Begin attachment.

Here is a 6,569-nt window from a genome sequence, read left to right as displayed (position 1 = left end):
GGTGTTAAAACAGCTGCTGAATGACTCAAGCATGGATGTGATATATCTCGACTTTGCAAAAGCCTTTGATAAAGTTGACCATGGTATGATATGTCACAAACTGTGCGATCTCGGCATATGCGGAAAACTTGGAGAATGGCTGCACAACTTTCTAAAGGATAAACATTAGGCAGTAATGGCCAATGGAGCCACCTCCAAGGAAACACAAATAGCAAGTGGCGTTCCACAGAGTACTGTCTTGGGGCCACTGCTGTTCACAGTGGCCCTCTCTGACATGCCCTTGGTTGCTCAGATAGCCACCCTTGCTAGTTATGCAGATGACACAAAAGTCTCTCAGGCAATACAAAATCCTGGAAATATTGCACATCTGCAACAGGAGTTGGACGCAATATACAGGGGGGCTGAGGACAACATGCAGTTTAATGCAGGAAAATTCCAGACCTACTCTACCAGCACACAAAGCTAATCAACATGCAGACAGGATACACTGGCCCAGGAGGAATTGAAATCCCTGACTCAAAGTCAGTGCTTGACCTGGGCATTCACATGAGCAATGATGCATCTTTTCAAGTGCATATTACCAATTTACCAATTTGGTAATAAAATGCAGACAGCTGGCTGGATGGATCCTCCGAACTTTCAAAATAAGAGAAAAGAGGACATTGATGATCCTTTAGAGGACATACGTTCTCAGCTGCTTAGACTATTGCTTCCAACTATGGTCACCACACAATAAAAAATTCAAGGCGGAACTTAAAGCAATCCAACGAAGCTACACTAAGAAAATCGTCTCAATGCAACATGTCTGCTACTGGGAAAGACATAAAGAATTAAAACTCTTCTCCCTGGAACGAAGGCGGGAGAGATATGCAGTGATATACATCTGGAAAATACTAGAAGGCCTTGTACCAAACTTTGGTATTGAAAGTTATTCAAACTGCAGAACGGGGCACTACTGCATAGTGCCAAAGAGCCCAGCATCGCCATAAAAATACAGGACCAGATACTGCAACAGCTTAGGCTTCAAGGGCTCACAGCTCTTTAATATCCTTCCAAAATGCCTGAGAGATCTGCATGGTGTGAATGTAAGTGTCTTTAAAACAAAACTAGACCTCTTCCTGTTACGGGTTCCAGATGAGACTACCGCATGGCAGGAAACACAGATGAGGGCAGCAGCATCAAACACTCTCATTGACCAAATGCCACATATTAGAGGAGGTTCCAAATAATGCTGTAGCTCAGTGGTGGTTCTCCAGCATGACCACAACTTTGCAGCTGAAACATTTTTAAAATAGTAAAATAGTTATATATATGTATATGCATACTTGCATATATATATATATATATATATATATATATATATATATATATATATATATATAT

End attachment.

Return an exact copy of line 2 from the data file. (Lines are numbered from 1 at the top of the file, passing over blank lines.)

GGTGTTAAAACAGCTGCTGAATGACTCAAGCATGGATGTGATATATCTCGACTTTGCAAAAGCCTTTGATAAAGTTGACCATGGTATGATATGTCACAAACTGTGCGATCTCGGCATATGCGGAAAACTTGGAGAATGGCTGCACAACTTTCTAAAGGATAAACATTAGGCAGTAATGGCCAATGGAGCCACCTCCAAGGAAACACAAATAGCAAGTGGCGTTCCACAGAGTACTGTCTTGGGGCCACTGCTGTTCACAGTGGCCCTCTCTGACATGCCCTTGGTTGCTCAGATAGCCACCCTTGCTAGTTATGCAGATGACACAAAAGTCTCTCAGGCAATACAAAATCCTGGAAATATTGCACATCTGCAACAGGAGTTGGACGCAATATACAGGGGGGCTGAGGACAACATGCAGTTTAATGCAGGAAAATTCCAGACCTACTCTACCAGCACACAAAGCTAATCAACATGCAGACAGGATACACTGGCCCAGGAGGAATTGAAATCCCTGACTCAAAGTCAGTGCTTGACCTGGGCATTCACATGAGCAATGATGCATCTTTTCAAGTGCATATTACCAATTTACCAATTTGGTAATAAAATGCAGACAGCTGGCTGGATGGATCCTCCGAACTTTCAAAATAAGAGAAAAGAGGACATTGATGATCCTTTAGAGGACATACGTTCTCAGCTGCTTAGACTATTGCTTCCAACTATGGTCACCACACAATAAAAAATTCAAGGCGGAACTTAAAGCAATCCAACGAAGCTACACTAAGAAAATCGTCTCAATGCAACATGTCTGCTACTGGGAAAGACATAAAGAATTAAAACTCTTCTCCCTGGAACGAAGGCGGGAGAGATATGCAGTGATATACATCTGGAAAATACTAGAAGGCCTTGTACCAAACTTTGGTATTGAAAGTTATTCAAACTGCAGAACGGGGCACTACTGCATAGTGCCAAAGAGCCCAGCATCGCCATAAAAATACAGGACCAGATACTGCAACAGCTTAGGCTTCAAGGGCTCACAGCTCTTTAATATCCTTCCAAAATGCCTGAGAGATCTGCATGGTGTGAATGTAAGTGTCTTTAAAACAAAACTAGACCTCTTCCTGTTACGGGTTCCAGATGAGACTACCGCATGGCAGGAAACACAGATGAGGGCAGCAGCATCAAACACTCTCATTGACCAAATGCCACATATTAGAGGAGGTTCCAAATAATGCTGTAGCTCAGTGGTGGTTCTCCAGCATGACCACAACTTTGCAGCTGAAACATTTTTAAAATAGTAAAATAGTTATATATATGTATATGCATACTTGCATATATATATATATATATATATATATATATATATATATATATATATATATATAT